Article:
France Loves its Young People But Not Enough to Give Them Jobs


Interesting piece in The New York Times over the weekend by French writer Felix Marquadt, who had co-authored a piece for left-leaning Liberation last fall. The gist of that article was that French youth would do well to flee their homeland, which has tolerated 25 percent youth unemployment for decades in the name of preserving "a decrepit, overcentralized gerontocracy." 

Marquadt notes that France's Socialist prez has finally gotten around to addressing the issue:

On June 16, President François Hollande was interviewed on M6, a network that aimed at 20-somethings. He listened to a story about Catherine, a recent graduate of the Institut d'Études Politiques (known as Sciences Po), who is moving to Australia because she can't find a job despite having attended one of France's top universities. Mr. Hollande then faced a blunt question. "What would you say," the interviewer asked him, "if you had a youth in front of you who isn't able to find a job and who's losing hope?"

Mr. Hollande's answer was flaccid at best, a denial of reality at worst. "I'd tell this young person that France is your country. This country loves you," he replied, as if reiterating the dated conviction that France has more to offer would be enough to make it come true.

Marquadt compares Hollande's attitude to that of German leader Angela Merkel, who told EU youth to hit frappez la rue and take advantage of labor mobility in the EU:

Just a few days earlier, the German chancellor, Angela Merkel, in a BBC interview, proposed a different solution to the same problem: she explicitly told the 3.6 million young unemployed people in the euro zone to be ready to move around to find work as the European Union allowed them to and the whole European project encouraged them to.

Read the whole thing.

There's a similar dynamic at work in the United States, even if unemployment among young people is not as chronically severe as it is in Europe (and don't buy the hype that either unemployment or underemployment of recent college grads is somehow a crisis). Every generation has to move in order to find the sort of work that is most desirable. I'm always amazed by people who figure they will get their dream job near their hometown (even if that town is New York, Chicago, or Los Angeles). A hundred years ago, people hightailed it out of Europe to find work in the New World. Now, you're still likely to have leave whatever part of the country you're originally from if you want to pursue your chosen field. That's just reality.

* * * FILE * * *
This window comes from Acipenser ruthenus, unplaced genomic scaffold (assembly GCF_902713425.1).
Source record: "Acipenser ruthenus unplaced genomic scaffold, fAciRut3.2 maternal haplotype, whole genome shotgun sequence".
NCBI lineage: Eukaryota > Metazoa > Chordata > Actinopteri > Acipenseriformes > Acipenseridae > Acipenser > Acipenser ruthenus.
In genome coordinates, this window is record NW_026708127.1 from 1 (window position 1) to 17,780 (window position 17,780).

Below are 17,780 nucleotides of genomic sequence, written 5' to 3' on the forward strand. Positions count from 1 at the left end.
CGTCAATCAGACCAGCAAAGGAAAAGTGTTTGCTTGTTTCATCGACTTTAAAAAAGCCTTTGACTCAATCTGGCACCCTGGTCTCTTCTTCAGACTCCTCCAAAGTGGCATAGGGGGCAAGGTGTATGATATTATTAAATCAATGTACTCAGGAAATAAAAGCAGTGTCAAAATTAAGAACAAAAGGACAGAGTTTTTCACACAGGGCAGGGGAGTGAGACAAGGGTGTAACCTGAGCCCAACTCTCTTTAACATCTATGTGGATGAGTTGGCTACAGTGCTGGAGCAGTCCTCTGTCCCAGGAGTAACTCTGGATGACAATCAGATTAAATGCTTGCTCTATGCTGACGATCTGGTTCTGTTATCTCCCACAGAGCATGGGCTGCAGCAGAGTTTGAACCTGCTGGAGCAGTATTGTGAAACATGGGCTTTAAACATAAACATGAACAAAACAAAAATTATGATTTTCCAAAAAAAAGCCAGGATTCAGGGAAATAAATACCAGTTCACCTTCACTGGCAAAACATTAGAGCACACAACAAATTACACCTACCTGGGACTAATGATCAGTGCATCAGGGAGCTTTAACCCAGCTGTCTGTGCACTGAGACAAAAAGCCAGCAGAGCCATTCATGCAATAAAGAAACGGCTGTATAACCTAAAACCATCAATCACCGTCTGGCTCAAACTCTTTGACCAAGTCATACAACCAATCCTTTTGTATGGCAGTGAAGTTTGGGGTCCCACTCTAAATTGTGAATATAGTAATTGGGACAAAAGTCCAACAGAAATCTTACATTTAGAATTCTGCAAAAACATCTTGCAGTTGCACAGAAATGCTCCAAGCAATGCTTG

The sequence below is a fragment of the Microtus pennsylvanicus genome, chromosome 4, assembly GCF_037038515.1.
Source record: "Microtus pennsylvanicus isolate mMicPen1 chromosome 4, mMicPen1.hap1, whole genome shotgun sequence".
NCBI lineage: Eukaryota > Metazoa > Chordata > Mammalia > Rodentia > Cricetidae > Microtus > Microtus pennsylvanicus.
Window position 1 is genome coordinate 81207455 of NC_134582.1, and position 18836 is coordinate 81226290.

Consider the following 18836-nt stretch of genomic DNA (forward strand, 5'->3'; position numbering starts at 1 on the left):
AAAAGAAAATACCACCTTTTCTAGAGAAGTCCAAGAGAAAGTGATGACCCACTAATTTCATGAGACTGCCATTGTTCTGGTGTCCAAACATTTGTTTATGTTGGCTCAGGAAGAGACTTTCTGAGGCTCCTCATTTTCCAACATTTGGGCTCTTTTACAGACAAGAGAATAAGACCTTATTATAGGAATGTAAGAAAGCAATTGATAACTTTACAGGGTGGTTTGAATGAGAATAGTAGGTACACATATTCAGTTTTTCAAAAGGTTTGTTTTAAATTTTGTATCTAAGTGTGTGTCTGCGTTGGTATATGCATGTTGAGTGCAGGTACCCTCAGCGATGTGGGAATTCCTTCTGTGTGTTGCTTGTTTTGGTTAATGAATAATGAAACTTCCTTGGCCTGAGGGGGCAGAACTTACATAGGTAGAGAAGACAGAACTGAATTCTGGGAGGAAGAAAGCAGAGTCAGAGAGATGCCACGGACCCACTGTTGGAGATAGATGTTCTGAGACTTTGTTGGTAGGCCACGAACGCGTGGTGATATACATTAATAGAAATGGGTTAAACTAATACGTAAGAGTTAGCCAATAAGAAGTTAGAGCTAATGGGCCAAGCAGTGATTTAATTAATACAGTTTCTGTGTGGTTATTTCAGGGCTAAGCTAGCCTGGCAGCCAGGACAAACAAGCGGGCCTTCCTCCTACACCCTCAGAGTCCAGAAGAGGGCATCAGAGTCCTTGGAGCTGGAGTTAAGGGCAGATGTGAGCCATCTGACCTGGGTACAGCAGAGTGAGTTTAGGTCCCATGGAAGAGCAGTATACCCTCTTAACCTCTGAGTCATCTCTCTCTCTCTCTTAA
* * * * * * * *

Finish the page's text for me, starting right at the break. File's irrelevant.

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  1. A hundred years ago, people hightailed it out of Europe to find work in the New World. Now, you’re still likely to have leave whatever part of the country you’re originally from if you want to pursue your chosen field. That’s just reality.

    I get what you’re saying, but people were leaving Europe for America because there were more opportunities to prosper here. Of course some people are going to have to move to get the job they want, but a mass exodus would be a sign of systemic failure. Reality? Yes, by definition. But it would be a reality worth trying to change.

    1. What’s funny is that when I went to college, I always assumed I’d have to move somewhere else–and I did, for 15 years. But now I’m back, sitting about an hour’s drive away from where I graduated high school.

      1. That hour can make a big difference. Growing up I was 2 hours from Boston. Now I’m 1 hour. And that makes a HUGE difference in job opportunities.

        even if that town is New York, Chicago, or Los Angeles)

        I have a hard time believing that. Maybe if your dream job was playing poker or surveying glaciers. But for the rest of us, if you can’t get a good job and you live next to a major metro area, then WTF?

        Oh, and who get’s their “Dream Job” anyhow? I never even wanted a “Dream Job”. I just wanted to get paid. “Dream Job” is another symptom of coddling. Were you coddled Nick?